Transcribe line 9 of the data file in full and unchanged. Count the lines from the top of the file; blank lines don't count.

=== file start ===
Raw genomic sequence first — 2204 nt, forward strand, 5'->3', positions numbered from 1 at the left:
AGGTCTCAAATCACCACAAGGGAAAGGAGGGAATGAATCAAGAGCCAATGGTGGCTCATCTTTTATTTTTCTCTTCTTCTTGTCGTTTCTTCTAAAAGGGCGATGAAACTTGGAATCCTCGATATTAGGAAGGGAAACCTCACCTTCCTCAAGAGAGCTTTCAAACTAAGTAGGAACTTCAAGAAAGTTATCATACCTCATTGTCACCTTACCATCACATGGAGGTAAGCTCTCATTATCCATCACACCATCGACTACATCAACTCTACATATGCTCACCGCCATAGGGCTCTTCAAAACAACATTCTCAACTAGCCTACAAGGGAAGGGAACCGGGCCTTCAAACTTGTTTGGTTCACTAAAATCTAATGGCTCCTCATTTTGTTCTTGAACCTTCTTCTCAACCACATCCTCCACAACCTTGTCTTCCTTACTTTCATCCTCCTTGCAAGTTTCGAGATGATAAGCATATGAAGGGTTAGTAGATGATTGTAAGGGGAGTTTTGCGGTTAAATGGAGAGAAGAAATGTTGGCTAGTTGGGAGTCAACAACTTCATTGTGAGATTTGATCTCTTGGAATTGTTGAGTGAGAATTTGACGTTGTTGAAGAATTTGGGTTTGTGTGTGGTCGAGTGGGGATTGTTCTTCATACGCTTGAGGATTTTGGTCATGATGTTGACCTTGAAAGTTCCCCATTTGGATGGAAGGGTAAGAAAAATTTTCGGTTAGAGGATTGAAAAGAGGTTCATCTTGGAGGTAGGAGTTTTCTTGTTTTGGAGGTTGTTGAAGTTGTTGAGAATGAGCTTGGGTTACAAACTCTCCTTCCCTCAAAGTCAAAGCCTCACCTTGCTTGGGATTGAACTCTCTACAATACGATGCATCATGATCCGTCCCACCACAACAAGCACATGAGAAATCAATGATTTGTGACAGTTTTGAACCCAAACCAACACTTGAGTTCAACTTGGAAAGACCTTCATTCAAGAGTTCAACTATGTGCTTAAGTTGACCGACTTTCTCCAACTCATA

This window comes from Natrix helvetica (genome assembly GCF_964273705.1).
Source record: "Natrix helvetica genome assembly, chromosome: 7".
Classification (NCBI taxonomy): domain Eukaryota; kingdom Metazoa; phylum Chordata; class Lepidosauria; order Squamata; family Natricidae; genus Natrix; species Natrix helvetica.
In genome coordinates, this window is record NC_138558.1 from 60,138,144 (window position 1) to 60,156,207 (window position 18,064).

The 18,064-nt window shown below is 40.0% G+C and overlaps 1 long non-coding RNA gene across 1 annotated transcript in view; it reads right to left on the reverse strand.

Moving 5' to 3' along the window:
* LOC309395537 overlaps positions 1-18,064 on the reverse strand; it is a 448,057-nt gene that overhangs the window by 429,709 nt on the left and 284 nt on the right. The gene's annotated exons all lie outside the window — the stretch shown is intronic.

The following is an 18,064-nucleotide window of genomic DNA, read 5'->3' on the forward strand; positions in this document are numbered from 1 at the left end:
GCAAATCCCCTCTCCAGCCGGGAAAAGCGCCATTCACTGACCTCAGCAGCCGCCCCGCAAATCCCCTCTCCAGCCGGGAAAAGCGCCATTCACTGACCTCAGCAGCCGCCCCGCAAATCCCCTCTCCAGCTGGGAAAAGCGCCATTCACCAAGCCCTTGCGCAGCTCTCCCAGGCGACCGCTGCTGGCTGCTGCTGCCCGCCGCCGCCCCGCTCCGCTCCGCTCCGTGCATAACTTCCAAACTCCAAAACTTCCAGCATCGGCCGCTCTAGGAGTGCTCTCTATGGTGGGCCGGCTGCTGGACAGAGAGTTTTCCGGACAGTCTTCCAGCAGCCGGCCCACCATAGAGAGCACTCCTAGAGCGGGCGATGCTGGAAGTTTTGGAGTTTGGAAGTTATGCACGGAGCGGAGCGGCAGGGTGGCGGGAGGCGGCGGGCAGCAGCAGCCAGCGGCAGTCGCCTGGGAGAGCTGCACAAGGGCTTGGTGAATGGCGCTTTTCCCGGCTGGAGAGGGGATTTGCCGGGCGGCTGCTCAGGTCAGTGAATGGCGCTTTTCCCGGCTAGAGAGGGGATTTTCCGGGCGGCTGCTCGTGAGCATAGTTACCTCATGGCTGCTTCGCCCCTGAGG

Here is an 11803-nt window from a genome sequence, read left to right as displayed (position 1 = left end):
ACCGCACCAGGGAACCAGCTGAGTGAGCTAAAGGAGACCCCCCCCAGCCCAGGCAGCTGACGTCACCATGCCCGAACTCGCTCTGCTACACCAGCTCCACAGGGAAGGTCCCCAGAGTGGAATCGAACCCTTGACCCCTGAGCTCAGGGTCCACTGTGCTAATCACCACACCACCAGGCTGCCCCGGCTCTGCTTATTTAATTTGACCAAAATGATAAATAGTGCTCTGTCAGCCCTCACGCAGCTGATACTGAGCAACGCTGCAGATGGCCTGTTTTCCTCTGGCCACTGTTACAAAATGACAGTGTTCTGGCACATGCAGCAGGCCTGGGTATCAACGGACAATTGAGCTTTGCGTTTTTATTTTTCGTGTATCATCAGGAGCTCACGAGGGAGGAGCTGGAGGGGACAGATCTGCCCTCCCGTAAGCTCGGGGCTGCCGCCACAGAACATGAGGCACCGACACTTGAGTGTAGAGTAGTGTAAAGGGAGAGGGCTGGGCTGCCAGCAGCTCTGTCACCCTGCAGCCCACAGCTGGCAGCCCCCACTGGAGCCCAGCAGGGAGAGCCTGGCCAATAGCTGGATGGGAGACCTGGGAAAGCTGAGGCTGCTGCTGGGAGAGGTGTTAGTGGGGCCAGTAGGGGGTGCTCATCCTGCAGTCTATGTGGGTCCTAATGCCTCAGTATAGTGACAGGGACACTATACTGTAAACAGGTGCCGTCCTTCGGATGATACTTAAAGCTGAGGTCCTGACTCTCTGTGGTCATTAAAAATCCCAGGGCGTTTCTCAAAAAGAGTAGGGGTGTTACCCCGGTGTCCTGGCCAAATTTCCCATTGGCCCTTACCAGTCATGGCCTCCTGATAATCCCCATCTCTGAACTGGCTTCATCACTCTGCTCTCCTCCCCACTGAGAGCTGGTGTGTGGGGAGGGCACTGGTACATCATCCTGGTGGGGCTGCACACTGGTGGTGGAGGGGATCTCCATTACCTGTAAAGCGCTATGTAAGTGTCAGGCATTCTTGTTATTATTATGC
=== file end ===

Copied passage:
* LOC309395537 overlaps positions 1-18,064 on the reverse strand; it is a 448,057-nt gene that overhangs the window by 429,709 nt on the left and 284 nt on the right. The gene's annotated exons all lie outside the window — the stretch shown is intronic.